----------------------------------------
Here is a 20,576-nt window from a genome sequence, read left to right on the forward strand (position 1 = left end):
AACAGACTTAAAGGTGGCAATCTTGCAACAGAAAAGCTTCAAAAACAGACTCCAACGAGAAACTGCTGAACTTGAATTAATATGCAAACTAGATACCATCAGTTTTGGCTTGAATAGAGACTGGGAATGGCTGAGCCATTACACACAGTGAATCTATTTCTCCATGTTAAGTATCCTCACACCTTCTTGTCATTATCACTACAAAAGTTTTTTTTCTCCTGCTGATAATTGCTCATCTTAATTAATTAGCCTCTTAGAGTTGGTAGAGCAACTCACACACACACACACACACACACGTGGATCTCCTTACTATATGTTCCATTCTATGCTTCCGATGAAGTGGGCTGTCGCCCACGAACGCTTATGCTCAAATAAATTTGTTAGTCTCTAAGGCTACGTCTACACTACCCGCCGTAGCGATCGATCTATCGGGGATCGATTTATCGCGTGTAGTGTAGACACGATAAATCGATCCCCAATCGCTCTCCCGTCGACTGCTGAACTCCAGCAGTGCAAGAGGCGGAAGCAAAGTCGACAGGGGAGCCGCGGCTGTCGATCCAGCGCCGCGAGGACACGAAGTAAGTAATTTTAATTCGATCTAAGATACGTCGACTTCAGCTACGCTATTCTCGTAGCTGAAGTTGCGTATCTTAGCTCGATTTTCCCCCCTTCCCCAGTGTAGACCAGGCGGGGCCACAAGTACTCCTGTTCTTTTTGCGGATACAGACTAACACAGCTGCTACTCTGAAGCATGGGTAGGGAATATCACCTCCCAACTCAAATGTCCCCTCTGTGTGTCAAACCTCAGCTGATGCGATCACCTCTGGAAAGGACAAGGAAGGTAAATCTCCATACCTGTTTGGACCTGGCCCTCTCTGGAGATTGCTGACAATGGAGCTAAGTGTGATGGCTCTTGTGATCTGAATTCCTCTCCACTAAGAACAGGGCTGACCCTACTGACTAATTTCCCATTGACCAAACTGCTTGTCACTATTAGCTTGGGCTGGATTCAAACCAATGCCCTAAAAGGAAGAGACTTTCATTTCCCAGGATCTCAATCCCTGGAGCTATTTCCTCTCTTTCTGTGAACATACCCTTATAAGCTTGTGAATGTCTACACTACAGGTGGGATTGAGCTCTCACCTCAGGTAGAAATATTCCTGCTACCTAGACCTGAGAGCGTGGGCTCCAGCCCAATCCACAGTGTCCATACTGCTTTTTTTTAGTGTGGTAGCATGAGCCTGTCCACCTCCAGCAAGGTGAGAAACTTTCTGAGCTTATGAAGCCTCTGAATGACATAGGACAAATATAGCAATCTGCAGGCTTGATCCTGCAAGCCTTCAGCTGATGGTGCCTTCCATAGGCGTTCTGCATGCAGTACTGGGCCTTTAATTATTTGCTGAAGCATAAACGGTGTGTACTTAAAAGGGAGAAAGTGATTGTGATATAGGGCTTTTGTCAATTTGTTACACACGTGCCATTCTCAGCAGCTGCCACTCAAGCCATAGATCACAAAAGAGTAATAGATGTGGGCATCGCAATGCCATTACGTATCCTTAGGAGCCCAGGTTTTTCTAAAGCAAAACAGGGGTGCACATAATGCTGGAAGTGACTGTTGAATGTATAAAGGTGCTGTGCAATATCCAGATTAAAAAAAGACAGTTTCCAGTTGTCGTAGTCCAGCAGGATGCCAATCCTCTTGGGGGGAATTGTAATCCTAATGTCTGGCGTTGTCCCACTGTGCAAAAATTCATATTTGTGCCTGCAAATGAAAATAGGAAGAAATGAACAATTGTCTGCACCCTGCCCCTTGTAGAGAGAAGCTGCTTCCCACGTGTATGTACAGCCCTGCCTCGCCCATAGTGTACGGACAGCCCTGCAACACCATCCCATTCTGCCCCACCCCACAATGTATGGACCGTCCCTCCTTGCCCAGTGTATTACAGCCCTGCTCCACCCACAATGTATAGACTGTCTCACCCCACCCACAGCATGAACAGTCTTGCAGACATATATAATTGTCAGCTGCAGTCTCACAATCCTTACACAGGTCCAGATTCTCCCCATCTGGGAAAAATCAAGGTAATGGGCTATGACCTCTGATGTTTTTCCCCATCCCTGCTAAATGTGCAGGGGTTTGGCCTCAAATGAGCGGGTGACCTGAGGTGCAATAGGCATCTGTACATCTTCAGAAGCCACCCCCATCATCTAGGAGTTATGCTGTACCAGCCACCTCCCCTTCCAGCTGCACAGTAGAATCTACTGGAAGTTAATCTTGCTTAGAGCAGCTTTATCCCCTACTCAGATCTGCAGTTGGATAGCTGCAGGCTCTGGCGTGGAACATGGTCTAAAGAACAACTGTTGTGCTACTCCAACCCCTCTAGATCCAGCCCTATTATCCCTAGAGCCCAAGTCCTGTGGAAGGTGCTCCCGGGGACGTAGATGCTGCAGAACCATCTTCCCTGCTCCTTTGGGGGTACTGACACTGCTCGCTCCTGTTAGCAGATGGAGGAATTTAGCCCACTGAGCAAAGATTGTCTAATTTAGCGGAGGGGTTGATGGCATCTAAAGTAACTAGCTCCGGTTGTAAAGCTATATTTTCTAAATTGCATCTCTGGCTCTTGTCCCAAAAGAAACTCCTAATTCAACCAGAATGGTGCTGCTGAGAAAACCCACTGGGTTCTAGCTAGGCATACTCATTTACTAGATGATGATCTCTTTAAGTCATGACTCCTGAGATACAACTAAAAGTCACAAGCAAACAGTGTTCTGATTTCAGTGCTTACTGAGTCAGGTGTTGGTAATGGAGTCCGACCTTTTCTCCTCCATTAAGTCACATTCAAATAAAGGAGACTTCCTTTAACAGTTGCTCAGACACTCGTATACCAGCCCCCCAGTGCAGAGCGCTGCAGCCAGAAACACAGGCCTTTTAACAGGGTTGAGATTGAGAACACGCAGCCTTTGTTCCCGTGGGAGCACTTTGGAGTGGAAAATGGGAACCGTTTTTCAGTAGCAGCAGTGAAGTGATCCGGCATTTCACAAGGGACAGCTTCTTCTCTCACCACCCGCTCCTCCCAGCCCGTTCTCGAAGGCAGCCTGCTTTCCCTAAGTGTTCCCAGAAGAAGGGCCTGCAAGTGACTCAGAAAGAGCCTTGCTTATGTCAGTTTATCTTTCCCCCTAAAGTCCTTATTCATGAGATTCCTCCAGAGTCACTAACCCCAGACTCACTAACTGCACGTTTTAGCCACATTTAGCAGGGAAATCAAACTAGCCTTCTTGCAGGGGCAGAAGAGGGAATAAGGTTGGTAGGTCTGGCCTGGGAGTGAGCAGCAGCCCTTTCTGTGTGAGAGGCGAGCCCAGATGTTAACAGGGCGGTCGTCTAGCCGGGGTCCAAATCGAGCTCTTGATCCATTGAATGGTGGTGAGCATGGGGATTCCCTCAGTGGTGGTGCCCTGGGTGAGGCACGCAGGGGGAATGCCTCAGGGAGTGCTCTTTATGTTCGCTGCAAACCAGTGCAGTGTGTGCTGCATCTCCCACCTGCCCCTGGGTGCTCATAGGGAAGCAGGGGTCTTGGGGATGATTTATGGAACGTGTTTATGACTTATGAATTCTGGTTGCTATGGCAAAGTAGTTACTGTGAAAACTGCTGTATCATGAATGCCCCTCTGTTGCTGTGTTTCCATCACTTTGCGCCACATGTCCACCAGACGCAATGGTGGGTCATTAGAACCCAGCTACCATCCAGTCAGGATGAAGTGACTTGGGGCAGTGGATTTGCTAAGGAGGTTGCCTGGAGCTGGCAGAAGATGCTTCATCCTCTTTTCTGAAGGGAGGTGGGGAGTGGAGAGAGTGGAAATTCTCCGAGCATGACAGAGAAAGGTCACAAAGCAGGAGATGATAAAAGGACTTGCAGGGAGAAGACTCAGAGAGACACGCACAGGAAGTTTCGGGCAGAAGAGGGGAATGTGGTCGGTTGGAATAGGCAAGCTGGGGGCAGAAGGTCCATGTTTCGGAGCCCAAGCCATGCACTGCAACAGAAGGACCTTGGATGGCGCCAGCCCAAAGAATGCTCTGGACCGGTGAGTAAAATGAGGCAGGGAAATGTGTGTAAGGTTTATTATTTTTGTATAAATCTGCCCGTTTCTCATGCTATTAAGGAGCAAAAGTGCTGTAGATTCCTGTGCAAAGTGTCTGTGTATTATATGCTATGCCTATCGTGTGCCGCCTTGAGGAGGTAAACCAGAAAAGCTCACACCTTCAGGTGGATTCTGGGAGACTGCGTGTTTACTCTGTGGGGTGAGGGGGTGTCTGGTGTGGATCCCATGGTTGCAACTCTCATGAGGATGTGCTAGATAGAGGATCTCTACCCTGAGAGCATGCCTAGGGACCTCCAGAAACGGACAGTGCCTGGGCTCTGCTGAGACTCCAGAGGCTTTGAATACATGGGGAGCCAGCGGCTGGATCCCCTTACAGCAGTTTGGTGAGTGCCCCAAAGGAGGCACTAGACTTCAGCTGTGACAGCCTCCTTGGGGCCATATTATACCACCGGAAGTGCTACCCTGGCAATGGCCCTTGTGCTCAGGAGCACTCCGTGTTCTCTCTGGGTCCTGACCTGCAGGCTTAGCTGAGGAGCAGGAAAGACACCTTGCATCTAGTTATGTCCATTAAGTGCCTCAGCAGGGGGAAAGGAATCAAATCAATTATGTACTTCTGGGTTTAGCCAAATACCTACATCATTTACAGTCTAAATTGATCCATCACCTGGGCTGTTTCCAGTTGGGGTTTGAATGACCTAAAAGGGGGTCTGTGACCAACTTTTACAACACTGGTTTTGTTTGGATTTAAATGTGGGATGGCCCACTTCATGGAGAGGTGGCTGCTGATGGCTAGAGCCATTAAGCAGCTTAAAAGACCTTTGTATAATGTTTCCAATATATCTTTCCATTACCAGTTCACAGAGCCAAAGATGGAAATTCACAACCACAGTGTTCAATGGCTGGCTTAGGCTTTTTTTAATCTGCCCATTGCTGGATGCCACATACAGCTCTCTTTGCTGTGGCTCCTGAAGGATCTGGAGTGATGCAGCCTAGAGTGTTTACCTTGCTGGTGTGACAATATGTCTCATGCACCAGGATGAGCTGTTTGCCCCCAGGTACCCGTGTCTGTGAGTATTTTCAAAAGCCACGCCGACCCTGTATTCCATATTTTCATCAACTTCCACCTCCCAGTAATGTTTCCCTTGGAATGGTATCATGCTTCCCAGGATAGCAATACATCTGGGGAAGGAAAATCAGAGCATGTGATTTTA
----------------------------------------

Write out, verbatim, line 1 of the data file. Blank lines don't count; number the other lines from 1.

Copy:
Here is a 20,576-nt window from a genome sequence, read left to right on the forward strand (position 1 = left end):